You’d be forgiven for not spotting the link between an ancient tribal wind instrument from indigenous Australia and a common 21st century sleep disorder.
However, in one of the most unlikely sounding studies in sleep medicine, researchers in Switzerland discovered that the digeridoo, an aAustralian aboriginal musical instrument much loved by dreadlocked festival goers, proved to be an “effective alternative treatment” for patients with moderate sleep apnea.
The study, published in the British Medical Journal in in 2006 set out to test the hypothesis that learning to play the digeridoo would strengthen the throat muscles of snorers and sleep apnea patients, preventing the breathing airway from collapsing during sleep.
After four months of digeridoo lessons, the patients showed an reduction in both daytime sleepiness and night-time apnea events. The study concluded that:
“Regular didgeridoo playing is an effective treatment alternative well accepted by patients with moderate obstructive sleep apnoea syndrome.“
Could other wind instruments help to treat sleep apnea?
The Swiss study didn’t exactly send digeridoo sales rocketing but the results were encouraging enough to prompt further research. Could there be other wind instruments with therapeutic benefits for snorers and sleep apnea sufferers?
So in 2009 a team of researchers at University of Michigan Medical School conducted a survey to quiz over 1100 professional orchestra members. They gathered data including age, gender and body mass index in order to calculate the risk factor of every musician for sleep apnea.
But when they crunched the numbers they found that wind instrument players were more often male, and more often overweight than non-wind players. This meant that those playing wind instruments were actually associated with a slightly higher risk of obstructive sleep apnea.
Crucially, however, the researchers didn’t take into account the different types of wind instruments. Which leads on to the next part of the story.
Double reed instruments are most effective
Undeterred by these discouraging results, Dr Christopher P. Ward of University of Houston-Clear Lake and his colleagues conducted another poll of orchestral musicians, but this time with some additional questions about general health and musical experience.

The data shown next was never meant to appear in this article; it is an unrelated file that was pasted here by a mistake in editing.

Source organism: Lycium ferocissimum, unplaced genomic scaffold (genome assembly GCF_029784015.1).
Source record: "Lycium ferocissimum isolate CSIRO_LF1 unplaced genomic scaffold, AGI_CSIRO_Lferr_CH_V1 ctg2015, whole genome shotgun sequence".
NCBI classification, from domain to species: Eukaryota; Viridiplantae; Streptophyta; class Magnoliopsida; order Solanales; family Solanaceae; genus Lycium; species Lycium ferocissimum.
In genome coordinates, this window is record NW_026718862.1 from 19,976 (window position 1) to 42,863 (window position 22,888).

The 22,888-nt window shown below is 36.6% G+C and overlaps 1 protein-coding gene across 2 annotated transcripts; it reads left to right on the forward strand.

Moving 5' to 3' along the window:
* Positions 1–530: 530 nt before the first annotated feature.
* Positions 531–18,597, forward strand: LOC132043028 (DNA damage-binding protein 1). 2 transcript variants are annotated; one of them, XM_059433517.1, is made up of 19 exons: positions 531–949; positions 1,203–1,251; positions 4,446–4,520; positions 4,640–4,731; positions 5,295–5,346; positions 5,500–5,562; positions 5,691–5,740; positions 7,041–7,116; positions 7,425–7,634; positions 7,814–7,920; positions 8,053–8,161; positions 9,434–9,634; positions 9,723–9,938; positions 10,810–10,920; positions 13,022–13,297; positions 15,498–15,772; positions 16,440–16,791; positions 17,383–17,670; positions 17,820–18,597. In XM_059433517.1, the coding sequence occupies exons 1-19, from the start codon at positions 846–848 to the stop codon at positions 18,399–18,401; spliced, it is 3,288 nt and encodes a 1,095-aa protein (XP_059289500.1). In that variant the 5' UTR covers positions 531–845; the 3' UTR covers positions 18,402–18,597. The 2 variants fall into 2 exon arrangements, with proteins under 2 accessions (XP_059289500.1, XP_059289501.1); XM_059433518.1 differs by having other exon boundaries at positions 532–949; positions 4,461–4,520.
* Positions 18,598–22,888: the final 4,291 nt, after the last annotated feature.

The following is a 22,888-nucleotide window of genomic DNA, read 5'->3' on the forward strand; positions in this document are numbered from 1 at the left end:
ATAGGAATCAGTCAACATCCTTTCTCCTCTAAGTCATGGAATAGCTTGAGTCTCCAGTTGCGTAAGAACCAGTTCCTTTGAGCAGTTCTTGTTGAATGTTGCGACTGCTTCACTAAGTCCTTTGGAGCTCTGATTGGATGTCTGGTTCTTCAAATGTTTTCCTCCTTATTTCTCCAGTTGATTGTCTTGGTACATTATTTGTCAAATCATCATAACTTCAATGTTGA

Again, they found no connection between playing a wind instrument and a reduced risk of sleep apnea. But digging a little deeper the found that one particular sub-section of the woodwind section, did in fact exhibit the correlation they were looking for.
The results, published in 2012 revealed that of all the orchestra members, it was the double reed players who had the lowest risk of OSA. The double reed family of instruments, which includes the bassoon, oboe and English horn are what you could call ‘high resistance’ wind instruments.
The mouth aperture is relatively small, which means you need to blow quote hard to get a sound.
The exact mechanisms that protect double reed players are still a mystery, but the study authors suggested that playing these types of instruments on a regular basis may strengthen the muscles of the upper airway, leading to a lower risk of OSA. The report said:
“professional wind instrument musicians spend years engaging in training of the respiratory muscles and upper airway, which may suggest that a lower incidence of OSA might be found among wind players.”
Learning to play the bassoon is unlikely to become a popular OSA treatment any time soon. But the research carried out so far on musical instruments may lead to more discoveries about the physiology of the muscles in the throat and breathing airway and how they affect the millions of people who suffer from obstructive sleep apnea.